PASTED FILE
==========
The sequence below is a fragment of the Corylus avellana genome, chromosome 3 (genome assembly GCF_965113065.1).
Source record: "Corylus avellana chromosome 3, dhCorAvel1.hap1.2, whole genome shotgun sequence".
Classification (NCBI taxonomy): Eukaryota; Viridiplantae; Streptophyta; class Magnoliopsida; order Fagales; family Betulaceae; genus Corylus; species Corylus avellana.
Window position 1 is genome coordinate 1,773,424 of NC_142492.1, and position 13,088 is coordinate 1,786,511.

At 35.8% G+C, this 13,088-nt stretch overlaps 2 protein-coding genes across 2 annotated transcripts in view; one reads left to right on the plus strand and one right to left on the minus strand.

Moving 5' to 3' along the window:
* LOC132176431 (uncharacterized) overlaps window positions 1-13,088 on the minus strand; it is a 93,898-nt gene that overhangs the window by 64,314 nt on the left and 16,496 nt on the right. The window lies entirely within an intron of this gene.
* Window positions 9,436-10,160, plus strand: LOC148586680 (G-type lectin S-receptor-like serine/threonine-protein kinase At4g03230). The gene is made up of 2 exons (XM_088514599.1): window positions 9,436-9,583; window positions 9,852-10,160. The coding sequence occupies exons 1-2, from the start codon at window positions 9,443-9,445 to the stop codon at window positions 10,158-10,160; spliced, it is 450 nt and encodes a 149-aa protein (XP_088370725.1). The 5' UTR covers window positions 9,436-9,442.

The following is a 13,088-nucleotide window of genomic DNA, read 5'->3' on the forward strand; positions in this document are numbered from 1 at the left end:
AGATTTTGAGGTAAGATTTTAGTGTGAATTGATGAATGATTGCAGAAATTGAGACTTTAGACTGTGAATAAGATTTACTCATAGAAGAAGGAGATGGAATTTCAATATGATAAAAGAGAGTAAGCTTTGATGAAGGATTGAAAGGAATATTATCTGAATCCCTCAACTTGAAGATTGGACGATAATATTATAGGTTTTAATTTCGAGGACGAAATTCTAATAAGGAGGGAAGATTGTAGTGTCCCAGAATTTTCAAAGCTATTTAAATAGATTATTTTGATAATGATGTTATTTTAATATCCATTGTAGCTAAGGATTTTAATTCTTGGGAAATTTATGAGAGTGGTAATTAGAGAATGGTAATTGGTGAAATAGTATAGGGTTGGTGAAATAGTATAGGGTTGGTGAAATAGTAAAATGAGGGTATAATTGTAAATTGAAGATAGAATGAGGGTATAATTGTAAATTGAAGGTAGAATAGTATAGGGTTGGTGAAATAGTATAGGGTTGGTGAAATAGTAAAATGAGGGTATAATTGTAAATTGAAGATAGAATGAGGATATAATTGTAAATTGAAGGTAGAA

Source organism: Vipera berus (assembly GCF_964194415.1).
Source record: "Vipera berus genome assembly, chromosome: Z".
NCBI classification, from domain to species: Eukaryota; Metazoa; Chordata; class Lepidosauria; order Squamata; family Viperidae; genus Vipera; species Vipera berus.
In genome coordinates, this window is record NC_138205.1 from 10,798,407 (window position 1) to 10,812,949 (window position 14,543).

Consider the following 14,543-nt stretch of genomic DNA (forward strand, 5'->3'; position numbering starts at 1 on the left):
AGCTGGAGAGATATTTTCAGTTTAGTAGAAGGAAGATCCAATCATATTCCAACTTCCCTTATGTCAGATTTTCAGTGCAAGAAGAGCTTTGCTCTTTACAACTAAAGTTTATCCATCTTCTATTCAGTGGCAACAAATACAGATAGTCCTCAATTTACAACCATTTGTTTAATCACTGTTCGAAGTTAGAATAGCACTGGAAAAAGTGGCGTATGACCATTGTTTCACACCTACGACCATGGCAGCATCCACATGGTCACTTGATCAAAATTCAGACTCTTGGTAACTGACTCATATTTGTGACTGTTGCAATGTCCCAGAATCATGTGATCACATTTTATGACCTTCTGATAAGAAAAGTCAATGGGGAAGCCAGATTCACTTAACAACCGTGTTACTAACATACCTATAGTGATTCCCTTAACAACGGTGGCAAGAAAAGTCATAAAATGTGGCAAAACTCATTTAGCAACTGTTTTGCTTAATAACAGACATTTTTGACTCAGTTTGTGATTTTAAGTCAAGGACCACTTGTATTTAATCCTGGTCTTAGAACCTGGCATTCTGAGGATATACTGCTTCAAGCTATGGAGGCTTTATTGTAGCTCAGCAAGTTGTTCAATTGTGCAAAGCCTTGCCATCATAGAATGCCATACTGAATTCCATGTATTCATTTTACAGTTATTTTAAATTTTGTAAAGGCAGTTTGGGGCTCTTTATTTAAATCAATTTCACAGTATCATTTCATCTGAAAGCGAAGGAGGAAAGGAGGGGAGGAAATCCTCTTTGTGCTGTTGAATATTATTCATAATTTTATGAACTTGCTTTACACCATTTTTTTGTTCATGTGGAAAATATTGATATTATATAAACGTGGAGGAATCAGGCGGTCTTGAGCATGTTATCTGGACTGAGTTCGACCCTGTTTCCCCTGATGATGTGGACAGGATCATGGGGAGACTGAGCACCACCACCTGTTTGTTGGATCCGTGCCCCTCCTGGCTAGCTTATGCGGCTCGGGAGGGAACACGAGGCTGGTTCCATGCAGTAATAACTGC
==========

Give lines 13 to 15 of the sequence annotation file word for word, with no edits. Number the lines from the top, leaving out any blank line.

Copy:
NCBI classification, from domain to species: Eukaryota; Metazoa; Chordata; class Lepidosauria; order Squamata; family Viperidae; genus Vipera; species Vipera berus.
In genome coordinates, this window is record NC_138205.1 from 10,798,407 (window position 1) to 10,812,949 (window position 14,543).

Consider the following 14,543-nt stretch of genomic DNA (forward strand, 5'->3'; position numbering starts at 1 on the left):